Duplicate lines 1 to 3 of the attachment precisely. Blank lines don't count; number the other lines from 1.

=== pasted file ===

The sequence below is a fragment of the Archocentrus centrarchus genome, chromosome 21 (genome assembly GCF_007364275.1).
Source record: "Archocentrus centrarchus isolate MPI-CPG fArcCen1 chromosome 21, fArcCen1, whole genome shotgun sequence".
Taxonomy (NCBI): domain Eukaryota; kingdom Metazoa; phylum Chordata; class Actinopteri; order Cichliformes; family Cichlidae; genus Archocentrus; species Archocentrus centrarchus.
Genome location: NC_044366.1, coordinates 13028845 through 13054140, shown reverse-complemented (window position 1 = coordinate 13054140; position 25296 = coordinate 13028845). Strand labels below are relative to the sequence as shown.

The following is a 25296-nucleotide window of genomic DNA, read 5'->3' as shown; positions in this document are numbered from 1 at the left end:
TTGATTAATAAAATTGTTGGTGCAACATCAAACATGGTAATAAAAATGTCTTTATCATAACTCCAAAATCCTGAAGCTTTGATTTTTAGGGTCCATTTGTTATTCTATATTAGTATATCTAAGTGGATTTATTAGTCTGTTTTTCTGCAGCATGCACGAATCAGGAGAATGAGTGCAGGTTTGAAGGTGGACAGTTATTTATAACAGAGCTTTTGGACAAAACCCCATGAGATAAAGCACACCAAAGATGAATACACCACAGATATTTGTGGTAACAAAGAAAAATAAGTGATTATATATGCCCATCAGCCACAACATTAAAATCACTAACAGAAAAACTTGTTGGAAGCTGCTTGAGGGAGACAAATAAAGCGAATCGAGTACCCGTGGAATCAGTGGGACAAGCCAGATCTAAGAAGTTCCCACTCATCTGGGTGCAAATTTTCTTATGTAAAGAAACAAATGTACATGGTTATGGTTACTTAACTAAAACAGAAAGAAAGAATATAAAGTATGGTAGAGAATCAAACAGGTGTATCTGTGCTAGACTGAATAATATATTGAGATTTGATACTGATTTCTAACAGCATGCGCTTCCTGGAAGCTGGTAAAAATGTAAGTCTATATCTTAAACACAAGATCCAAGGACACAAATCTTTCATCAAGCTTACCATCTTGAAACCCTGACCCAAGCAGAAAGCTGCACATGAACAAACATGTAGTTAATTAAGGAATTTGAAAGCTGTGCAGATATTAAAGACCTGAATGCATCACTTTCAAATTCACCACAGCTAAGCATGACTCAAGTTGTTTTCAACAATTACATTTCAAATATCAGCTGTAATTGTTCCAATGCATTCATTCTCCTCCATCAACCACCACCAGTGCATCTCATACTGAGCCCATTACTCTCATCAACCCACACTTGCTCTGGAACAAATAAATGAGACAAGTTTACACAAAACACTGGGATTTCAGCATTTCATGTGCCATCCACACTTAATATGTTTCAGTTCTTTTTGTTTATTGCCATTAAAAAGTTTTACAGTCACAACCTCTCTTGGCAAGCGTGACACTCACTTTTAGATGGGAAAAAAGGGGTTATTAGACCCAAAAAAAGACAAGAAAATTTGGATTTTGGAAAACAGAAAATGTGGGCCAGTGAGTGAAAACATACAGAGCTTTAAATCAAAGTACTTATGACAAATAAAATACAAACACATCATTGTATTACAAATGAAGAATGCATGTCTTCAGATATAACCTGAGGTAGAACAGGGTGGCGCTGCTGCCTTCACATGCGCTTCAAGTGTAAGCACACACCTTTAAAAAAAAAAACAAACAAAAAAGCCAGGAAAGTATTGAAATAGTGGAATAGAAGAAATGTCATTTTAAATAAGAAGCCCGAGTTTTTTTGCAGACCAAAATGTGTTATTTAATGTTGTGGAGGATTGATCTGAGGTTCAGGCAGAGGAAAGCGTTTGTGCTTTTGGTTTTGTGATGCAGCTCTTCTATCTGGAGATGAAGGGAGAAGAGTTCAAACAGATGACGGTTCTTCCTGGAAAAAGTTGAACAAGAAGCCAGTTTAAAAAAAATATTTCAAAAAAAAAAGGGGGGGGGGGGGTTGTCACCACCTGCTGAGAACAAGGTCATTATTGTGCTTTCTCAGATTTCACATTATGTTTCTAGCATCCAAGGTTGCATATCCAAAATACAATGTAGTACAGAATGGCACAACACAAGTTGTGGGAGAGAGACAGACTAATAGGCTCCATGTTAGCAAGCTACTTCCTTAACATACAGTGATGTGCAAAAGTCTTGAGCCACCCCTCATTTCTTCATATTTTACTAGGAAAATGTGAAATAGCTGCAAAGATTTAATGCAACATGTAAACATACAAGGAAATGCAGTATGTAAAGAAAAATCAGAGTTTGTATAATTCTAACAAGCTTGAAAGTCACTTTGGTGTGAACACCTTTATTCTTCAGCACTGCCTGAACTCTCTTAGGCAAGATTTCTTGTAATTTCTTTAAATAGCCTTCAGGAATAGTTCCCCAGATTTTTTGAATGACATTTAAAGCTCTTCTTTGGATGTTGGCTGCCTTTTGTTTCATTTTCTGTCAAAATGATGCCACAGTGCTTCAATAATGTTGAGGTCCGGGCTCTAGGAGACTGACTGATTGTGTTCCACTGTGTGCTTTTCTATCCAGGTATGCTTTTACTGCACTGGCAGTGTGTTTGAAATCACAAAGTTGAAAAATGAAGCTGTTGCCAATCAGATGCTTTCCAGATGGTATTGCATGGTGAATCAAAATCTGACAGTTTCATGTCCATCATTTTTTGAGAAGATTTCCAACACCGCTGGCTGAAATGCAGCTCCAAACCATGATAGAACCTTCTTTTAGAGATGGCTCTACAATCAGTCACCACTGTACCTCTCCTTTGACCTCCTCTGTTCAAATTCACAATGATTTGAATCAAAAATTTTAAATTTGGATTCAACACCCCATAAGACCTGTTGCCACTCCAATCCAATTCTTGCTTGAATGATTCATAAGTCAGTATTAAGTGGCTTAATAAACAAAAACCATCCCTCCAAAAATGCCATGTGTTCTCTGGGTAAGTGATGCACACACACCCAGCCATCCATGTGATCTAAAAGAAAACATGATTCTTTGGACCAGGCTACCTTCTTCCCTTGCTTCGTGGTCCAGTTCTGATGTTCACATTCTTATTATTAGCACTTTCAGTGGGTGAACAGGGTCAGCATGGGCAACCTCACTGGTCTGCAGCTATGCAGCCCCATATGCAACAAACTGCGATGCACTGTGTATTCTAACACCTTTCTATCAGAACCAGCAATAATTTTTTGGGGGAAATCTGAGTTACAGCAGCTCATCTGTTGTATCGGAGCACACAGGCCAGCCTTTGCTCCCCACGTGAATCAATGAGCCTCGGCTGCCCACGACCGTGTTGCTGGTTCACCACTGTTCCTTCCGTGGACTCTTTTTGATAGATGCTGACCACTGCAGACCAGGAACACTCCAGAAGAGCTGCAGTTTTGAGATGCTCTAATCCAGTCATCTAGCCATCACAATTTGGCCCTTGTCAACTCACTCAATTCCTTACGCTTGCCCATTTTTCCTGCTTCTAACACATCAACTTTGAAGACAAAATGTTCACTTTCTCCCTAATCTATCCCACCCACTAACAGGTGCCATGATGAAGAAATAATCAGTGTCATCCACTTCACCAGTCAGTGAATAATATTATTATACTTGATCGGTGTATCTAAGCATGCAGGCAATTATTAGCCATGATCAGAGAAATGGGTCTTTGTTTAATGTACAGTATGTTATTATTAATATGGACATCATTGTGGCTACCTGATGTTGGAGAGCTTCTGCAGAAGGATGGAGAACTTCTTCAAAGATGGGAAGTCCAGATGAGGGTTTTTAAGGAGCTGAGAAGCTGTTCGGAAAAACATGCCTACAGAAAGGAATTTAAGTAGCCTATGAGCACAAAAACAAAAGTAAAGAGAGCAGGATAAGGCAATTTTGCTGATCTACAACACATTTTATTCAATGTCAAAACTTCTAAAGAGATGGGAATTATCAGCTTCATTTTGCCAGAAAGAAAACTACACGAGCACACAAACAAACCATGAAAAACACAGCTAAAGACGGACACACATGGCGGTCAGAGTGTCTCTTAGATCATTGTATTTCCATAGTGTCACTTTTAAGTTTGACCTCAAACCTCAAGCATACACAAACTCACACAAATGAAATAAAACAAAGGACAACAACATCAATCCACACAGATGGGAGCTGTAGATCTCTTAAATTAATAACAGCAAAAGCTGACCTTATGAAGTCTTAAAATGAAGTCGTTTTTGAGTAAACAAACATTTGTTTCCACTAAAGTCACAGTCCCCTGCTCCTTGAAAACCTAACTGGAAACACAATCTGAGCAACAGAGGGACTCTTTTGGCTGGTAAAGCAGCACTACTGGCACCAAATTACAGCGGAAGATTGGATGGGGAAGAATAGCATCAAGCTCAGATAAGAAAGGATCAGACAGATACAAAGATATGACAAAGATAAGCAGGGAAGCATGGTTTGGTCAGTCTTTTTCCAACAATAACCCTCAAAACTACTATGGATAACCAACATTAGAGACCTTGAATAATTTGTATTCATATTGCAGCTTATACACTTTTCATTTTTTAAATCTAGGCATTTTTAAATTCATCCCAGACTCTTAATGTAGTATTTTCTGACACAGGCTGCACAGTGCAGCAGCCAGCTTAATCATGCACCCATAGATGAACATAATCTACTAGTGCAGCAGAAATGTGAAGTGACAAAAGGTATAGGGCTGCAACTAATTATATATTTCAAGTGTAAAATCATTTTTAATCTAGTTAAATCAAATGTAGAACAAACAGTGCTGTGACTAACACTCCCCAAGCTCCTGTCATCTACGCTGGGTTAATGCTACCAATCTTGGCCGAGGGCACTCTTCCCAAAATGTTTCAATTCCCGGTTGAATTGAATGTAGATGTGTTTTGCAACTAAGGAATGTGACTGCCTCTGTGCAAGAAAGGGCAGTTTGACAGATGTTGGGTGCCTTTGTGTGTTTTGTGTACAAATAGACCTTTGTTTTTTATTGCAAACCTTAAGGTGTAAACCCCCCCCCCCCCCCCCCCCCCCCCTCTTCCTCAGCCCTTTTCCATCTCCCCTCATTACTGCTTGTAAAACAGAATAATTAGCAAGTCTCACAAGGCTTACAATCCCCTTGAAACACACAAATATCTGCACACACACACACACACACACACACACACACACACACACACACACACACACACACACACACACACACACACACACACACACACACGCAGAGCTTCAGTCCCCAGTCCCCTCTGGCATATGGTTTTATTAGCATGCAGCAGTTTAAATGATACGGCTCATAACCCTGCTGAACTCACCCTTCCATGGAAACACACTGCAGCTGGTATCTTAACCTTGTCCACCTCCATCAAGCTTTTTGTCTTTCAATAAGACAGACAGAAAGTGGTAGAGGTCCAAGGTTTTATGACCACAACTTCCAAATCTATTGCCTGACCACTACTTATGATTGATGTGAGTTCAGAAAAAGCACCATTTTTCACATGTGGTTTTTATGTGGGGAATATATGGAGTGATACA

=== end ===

The sequence below is a fragment of the Archocentrus centrarchus genome, chromosome 21 (genome assembly GCF_007364275.1).
Source record: "Archocentrus centrarchus isolate MPI-CPG fArcCen1 chromosome 21, fArcCen1, whole genome shotgun sequence".
Taxonomy (NCBI): domain Eukaryota; kingdom Metazoa; phylum Chordata; class Actinopteri; order Cichliformes; family Cichlidae; genus Archocentrus; species Archocentrus centrarchus.